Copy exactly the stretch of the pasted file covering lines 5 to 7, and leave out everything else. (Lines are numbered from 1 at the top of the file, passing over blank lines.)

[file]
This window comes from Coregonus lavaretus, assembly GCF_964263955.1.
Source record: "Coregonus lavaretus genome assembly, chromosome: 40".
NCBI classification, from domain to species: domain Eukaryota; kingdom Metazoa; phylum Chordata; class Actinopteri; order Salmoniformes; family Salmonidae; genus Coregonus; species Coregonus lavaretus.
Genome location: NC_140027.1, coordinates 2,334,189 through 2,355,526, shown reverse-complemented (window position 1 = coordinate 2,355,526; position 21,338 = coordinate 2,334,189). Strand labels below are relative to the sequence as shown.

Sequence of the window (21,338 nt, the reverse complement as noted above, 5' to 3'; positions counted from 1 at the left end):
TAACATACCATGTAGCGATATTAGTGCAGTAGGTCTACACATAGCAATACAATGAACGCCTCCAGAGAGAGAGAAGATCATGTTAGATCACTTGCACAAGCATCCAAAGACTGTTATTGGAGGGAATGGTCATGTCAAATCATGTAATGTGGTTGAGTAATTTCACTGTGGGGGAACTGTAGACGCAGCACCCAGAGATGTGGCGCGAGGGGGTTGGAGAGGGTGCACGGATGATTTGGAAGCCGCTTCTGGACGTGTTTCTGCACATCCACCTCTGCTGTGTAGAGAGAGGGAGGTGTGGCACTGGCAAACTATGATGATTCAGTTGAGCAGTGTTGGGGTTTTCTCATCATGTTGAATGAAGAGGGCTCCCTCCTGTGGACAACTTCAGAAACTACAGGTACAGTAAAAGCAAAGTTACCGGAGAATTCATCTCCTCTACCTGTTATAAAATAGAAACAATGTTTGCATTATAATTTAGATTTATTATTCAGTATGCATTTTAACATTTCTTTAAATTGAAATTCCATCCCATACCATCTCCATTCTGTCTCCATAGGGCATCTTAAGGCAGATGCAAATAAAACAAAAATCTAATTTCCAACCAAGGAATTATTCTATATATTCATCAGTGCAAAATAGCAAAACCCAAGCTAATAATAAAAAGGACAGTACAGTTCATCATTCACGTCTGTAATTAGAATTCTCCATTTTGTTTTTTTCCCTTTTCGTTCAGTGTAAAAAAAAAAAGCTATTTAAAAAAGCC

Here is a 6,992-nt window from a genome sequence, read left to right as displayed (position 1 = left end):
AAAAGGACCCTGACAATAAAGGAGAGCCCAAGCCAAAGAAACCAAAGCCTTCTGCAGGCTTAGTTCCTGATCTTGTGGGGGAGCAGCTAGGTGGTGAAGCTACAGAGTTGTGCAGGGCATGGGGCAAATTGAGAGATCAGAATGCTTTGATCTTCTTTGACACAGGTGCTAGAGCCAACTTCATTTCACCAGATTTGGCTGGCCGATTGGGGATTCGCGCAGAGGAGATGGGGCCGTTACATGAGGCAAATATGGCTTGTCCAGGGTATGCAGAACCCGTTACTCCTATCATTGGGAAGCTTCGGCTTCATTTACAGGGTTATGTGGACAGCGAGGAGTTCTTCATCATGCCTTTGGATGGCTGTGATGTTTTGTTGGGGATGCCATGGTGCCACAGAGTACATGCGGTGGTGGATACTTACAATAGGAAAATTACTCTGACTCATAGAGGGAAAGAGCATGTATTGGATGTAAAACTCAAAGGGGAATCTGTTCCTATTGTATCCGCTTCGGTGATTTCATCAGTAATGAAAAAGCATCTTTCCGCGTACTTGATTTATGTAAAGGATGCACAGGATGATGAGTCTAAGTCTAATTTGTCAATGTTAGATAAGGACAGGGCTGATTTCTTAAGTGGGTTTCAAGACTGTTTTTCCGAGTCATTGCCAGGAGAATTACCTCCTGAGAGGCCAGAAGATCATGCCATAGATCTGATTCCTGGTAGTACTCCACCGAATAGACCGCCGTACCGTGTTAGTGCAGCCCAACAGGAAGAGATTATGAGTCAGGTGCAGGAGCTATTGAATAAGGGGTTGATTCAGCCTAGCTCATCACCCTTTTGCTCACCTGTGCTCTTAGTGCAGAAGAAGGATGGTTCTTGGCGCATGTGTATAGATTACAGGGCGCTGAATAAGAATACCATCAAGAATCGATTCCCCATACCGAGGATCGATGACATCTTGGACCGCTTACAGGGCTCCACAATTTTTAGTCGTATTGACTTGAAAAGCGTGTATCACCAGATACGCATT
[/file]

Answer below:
Sequence of the window (21,338 nt, the reverse complement as noted above, 5' to 3'; positions counted from 1 at the left end):
TAACATACCATGTAGCGATATTAGTGCAGTAGGTCTACACATAGCAATACAATGAACGCCTCCAGAGAGAGAGAAGATCATGTTAGATCACTTGCACAAGCATCCAAAGACTGTTATTGGAGGGAATGGTCATGTCAAATCATGTAATGTGGTTGAGTAATTTCACTGTGGGGGAACTGTAGACGCAGCACCCAGAGATGTGGCGCGAGGGGGTTGGAGAGGGTGCACGGATGATTTGGAAGCCGCTTCTGGACGTGTTTCTGCACATCCACCTCTGCTGTGTAGAGAGAGGGAGGTGTGGCACTGGCAAACTATGATGATTCAGTTGAGCAGTGTTGGGGTTTTCTCATCATGTTGAATGAAGAGGGCTCCCTCCTGTGGACAACTTCAGAAACTACAGGTACAGTAAAAGCAAAGTTACCGGAGAATTCATCTCCTCTACCTGTTATAAAATAGAAACAATGTTTGCATTATAATTTAGATTTATTATTCAGTATGCATTTTAACATTTCTTTAAATTGAAATTCCATCCCATACCATCTCCATTCTGTCTCCATAGGGCATCTTAAGGCAGATGCAAATAAAACAAAAATCTAATTTCCAACCAAGGAATTATTCTATATATTCATCAGTGCAAAATAGCAAAACCCAAGCTAATAATAAAAAGGACAGTACAGTTCATCATTCACGTCTGTAATTAGAATTCTCCATTTTGTTTTTTTCCCTTTTCGTTCAGTGTAAAAAAAAAAAGCTATTTAAAAAAGCC

Here is a 6,992-nt window from a genome sequence, read left to right as displayed (position 1 = left end):